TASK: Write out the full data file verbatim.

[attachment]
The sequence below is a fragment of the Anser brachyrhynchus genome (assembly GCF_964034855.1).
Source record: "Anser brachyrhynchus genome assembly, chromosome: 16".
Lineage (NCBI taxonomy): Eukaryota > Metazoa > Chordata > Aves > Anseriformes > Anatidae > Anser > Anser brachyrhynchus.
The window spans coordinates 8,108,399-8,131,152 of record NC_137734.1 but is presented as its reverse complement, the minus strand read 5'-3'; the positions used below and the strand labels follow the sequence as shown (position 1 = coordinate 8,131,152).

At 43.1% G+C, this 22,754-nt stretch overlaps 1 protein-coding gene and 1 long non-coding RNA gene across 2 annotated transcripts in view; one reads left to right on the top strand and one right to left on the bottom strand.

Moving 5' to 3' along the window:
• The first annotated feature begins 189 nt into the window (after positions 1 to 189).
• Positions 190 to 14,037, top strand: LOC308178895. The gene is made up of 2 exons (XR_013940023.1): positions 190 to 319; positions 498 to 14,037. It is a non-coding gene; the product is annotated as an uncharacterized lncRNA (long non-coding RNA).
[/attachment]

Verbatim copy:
The sequence below is a fragment of the Anser brachyrhynchus genome (assembly GCF_964034855.1).
Source record: "Anser brachyrhynchus genome assembly, chromosome: 16".
Lineage (NCBI taxonomy): Eukaryota > Metazoa > Chordata > Aves > Anseriformes > Anatidae > Anser > Anser brachyrhynchus.
The window spans coordinates 8,108,399-8,131,152 of record NC_137734.1 but is presented as its reverse complement, the minus strand read 5'-3'; the positions used below and the strand labels follow the sequence as shown (position 1 = coordinate 8,131,152).

At 43.1% G+C, this 22,754-nt stretch overlaps 1 protein-coding gene and 1 long non-coding RNA gene across 2 annotated transcripts in view; one reads left to right on the top strand and one right to left on the bottom strand.

Moving 5' to 3' along the window:
• The first annotated feature begins 189 nt into the window (after positions 1 to 189).
• Positions 190 to 14,037, top strand: LOC308178895. The gene is made up of 2 exons (XR_013940023.1): positions 190 to 319; positions 498 to 14,037. It is a non-coding gene; the product is annotated as an uncharacterized lncRNA (long non-coding RNA).